(WASHINGTON) -- Secret Service Director Jim Murray is extending his time with the agency until a new director is selected, briefly extending his tenure as his agents finds themselves in the middle of renewed controversy over their actions related to last year's Capitol riot.
Murray told his colleagues of his extension in an internal note reviewed by ABC News.
"As you are aware, our new director has not yet been named, however, I can tell you that the selection process is active and ongoing," Murray wrote. "In light of these circumstances I've decided to briefly delay my retirement and transition to the private sector in order to help bridge the gap and foster a smooth and meaningful transition for our future Director."
Murray wrote in his note that he spoke with Homeland Security Secretary Alejandro Mayorkas and White House leadership and they agreed to extend his July 30 retirement date.
The Secret Service has come under new scrutiny over its handing of text messages from the days before, during and after Jan. 6.
Those messages, which the agency maintains were deleted during a software update for its phones, were supposed to be preserved and turned over as part of investigations into the Capitol attack.
The Department of Homeland Security inspector general, an internal watchdog who had sought the records before they were deleted, recently launched a criminal probe into what happened, according to three sources familiar with the situation.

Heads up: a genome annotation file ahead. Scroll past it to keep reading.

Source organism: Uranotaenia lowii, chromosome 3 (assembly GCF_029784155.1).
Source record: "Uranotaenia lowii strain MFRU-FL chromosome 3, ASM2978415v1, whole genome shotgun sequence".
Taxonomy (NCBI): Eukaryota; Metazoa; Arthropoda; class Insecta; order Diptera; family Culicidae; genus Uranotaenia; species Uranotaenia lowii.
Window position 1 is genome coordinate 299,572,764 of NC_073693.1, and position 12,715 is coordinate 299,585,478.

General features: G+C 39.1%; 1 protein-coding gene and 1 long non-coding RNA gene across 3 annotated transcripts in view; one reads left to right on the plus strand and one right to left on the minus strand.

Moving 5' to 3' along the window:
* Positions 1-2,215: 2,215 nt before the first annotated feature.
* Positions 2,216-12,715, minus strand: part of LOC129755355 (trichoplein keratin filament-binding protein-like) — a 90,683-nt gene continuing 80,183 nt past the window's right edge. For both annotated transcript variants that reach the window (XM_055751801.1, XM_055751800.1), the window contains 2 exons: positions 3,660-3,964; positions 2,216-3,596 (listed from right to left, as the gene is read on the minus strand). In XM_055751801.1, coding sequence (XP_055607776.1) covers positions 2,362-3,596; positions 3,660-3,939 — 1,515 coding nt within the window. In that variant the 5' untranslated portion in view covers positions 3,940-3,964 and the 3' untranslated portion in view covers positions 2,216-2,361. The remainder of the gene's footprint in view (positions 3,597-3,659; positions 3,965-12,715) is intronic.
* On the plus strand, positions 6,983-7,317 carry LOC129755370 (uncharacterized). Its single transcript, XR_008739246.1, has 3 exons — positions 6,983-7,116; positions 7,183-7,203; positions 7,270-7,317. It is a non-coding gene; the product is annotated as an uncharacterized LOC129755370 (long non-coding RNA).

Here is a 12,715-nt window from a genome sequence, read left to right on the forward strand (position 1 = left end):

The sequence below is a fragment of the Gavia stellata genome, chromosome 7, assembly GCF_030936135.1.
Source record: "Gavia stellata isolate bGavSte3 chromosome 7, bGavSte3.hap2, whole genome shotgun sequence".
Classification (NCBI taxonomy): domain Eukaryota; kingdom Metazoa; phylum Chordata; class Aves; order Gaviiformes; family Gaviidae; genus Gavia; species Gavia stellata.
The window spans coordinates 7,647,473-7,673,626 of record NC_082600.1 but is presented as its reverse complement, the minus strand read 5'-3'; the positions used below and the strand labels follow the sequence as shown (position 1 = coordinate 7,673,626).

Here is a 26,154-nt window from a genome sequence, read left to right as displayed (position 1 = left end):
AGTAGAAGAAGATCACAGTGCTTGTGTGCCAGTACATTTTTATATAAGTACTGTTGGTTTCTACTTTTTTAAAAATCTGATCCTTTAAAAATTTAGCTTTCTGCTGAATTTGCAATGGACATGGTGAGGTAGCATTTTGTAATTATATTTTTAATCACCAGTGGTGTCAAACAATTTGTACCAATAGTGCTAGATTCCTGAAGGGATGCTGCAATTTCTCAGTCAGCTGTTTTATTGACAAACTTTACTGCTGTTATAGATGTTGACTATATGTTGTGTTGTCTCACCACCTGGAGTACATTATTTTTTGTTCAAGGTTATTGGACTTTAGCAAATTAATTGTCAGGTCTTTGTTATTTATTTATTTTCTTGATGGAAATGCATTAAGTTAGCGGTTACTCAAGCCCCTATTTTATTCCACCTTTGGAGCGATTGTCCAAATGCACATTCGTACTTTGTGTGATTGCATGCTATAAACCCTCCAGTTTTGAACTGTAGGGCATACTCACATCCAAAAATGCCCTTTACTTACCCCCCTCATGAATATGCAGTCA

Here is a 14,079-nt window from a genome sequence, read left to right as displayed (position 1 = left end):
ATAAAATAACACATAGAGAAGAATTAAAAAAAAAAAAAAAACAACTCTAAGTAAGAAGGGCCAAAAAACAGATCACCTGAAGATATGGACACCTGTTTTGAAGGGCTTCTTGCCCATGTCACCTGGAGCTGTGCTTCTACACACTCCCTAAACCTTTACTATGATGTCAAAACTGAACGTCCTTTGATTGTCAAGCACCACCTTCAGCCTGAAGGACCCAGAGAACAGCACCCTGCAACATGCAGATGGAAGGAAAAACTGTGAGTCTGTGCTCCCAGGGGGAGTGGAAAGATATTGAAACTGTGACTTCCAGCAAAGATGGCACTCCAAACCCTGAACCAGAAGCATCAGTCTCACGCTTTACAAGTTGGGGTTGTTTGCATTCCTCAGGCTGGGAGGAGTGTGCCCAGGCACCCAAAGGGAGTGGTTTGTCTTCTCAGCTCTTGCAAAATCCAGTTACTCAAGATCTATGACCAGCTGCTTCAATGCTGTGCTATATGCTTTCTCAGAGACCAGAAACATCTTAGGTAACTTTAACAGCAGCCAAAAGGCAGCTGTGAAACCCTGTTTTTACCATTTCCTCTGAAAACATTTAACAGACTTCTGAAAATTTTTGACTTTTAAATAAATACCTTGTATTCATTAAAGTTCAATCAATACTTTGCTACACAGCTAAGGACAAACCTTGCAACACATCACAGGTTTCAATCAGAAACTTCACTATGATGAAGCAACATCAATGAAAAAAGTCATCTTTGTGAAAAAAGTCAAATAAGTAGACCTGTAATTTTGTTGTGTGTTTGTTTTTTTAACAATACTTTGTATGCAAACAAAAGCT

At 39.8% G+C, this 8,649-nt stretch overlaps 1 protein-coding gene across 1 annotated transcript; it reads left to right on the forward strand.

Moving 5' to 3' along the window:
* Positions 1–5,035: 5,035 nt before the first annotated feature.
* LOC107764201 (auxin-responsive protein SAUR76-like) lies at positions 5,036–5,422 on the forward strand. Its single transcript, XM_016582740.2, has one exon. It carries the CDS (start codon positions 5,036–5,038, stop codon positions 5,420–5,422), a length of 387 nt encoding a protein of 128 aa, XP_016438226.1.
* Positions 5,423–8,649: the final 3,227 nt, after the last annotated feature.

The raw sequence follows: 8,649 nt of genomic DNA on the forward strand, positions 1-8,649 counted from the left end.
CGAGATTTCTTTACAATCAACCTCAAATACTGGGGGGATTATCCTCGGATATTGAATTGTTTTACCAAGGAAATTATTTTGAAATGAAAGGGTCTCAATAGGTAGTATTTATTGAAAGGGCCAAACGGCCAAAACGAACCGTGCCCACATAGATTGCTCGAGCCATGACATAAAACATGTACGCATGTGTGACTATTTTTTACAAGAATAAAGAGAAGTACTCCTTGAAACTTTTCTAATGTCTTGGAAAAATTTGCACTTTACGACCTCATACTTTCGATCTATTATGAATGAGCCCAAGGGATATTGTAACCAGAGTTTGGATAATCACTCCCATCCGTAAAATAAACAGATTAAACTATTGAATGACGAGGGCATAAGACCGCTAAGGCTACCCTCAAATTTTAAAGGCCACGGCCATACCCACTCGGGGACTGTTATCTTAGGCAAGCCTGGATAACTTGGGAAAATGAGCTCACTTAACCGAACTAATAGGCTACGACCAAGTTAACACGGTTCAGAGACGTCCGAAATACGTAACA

A secret service spokesperson told ABC News that the texts were not maliciously deleted, and Director Murray said in a statement last week that he was reaffirming his commitment to working with and helping the House Jan. 6 committee.
"As an American and Director of this incredible agency, I found the events at the Capitol on January 6th to be abhorrent. What happened on that day in January 2021 is anathema to democracy and the processes our constitution guarantees," he said then. "Since day one, I have directed our personnel to cooperate fully and completely with the Committee and we are currently finalizing dates and times for our personnel to make themselves available to the Committee for follow up inquiries."
"We have provided thousands of documents, operationally sensitive radio transmissions and access to Secret Service employees," he said. "We will continue to cooperate fully with the Committee and any other investigative body and remain committed to helping ensure that another such lawless and violent assault on our Constitutional process never takes place again."
Still, members of the House panel have been skeptical of the Secret Service's explanations.
"I don't really buy that for one minute," Rep. Jamie Raskin, R-Md., said on "The Late Show with Stephen Colbert" this week. "For one thing, isn't it a little odd that all of the texts would vanish for Jan. 6th and Jan. 5th? Of all the days, what an odd coincidence that is."